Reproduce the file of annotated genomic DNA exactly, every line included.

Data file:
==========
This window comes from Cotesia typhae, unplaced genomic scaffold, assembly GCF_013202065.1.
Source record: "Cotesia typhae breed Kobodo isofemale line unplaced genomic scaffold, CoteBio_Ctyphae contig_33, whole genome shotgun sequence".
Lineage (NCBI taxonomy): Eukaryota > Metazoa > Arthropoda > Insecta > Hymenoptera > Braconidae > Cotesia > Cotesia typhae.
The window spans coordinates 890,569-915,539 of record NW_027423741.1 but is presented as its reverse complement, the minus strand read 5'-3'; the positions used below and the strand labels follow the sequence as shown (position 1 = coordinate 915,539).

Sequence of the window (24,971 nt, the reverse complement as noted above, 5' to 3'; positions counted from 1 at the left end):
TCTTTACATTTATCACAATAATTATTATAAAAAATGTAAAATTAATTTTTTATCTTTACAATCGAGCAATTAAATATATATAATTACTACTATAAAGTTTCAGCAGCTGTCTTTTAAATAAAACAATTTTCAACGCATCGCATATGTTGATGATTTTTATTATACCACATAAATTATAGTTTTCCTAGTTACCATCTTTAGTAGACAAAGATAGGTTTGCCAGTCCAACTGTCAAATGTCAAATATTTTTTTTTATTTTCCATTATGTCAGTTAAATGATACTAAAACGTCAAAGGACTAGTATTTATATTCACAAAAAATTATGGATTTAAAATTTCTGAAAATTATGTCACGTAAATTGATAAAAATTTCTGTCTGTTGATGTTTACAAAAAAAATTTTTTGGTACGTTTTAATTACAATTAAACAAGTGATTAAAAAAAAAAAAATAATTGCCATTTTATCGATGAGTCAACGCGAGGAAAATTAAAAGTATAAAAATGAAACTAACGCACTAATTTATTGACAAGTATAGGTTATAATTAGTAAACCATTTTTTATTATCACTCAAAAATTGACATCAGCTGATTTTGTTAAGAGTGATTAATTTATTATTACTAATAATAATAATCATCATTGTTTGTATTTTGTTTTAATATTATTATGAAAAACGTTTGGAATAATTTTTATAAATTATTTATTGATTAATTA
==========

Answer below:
This window comes from Cotesia typhae, unplaced genomic scaffold, assembly GCF_013202065.1.
Source record: "Cotesia typhae breed Kobodo isofemale line unplaced genomic scaffold, CoteBio_Ctyphae contig_33, whole genome shotgun sequence".
Lineage (NCBI taxonomy): Eukaryota > Metazoa > Arthropoda > Insecta > Hymenoptera > Braconidae > Cotesia > Cotesia typhae.
The window spans coordinates 890,569-915,539 of record NW_027423741.1 but is presented as its reverse complement, the minus strand read 5'-3'; the positions used below and the strand labels follow the sequence as shown (position 1 = coordinate 915,539).

Sequence of the window (24,971 nt, the reverse complement as noted above, 5' to 3'; positions counted from 1 at the left end):
TCTTTACATTTATCACAATAATTATTATAAAAAATGTAAAATTAATTTTTTATCTTTACAATCGAGCAATTAAATATATATAATTACTACTATAAAGTTTCAGCAGCTGTCTTTTAAATAAAACAATTTTCAACGCATCGCATATGTTGATGATTTTTATTATACCACATAAATTATAGTTTTCCTAGTTACCATCTTTAGTAGACAAAGATAGGTTTGCCAGTCCAACTGTCAAATGTCAAATATTTTTTTTTATTTTCCATTATGTCAGTTAAATGATACTAAAACGTCAAAGGACTAGTATTTATATTCACAAAAAATTATGGATTTAAAATTTCTGAAAATTATGTCACGTAAATTGATAAAAATTTCTGTCTGTTGATGTTTACAAAAAAAATTTTTTGGTACGTTTTAATTACAATTAAACAAGTGATTAAAAAAAAAAAAATAATTGCCATTTTATCGATGAGTCAACGCGAGGAAAATTAAAAGTATAAAAATGAAACTAACGCACTAATTTATTGACAAGTATAGGTTATAATTAGTAAACCATTTTTTATTATCACTCAAAAATTGACATCAGCTGATTTTGTTAAGAGTGATTAATTTATTATTACTAATAATAATAATCATCATTGTTTGTATTTTGTTTTAATATTATTATGAAAAACGTTTGGAATAATTTTTATAAATTATTTATTGATTAATTA